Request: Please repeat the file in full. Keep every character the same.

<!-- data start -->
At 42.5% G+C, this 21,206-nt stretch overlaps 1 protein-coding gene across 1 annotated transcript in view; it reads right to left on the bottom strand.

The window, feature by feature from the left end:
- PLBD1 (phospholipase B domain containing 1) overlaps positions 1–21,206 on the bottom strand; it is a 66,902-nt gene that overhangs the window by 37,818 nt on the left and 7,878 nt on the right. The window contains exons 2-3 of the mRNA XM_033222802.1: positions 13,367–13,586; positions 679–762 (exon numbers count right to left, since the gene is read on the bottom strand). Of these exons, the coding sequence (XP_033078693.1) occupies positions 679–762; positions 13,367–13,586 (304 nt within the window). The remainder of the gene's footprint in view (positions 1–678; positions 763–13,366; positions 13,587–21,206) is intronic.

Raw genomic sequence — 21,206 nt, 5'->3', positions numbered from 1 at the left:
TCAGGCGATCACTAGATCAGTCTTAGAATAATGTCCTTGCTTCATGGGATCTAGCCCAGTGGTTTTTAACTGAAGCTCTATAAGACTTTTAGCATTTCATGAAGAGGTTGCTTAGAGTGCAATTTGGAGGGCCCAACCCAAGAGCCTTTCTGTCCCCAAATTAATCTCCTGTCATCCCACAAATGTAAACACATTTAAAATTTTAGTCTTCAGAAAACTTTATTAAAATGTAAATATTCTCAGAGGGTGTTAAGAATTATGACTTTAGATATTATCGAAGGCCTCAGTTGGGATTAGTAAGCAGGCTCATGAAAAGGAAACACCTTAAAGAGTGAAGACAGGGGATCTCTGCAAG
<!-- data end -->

At 42.5% G+C, this 21,206-nt stretch overlaps 1 protein-coding gene across 1 annotated transcript in view; it reads right to left on the bottom strand.

The window, feature by feature from the left end:
- PLBD1 (phospholipase B domain containing 1) overlaps positions 1–21,206 on the bottom strand; it is a 66,902-nt gene that overhangs the window by 37,818 nt on the left and 7,878 nt on the right. The window contains exons 2-3 of the mRNA XM_033222802.1: positions 13,367–13,586; positions 679–762 (exon numbers count right to left, since the gene is read on the bottom strand). Of these exons, the coding sequence (XP_033078693.1) occupies positions 679–762; positions 13,367–13,586 (304 nt within the window). The remainder of the gene's footprint in view (positions 1–678; positions 763–13,366; positions 13,587–21,206) is intronic.

Raw genomic sequence — 21,206 nt, 5'->3', positions numbered from 1 at the left:
TCAGGCGATCACTAGATCAGTCTTAGAATAATGTCCTTGCTTCATGGGATCTAGCCCAGTGGTTTTTAACTGAAGCTCTATAAGACTTTTAGCATTTCATGAAGAGGTTGCTTAGAGTGCAATTTGGAGGGCCCAACCCAAGAGCCTTTCTGTCCCCAAATTAATCTCCTGTCATCCCACAAATGTAAACACATTTAAAATTTTAGTCTTCAGAAAACTTTATTAAAATGTAAATATTCTCAGAGGGTGTTAAGAATTATGACTTTAGATATTATCGAAGGCCTCAGTTGGGATTAGTAAGCAGGCTCATGAAAAGGAAACACCTTAAAGAGTGAAGACAGGGGATCTCTGCAAG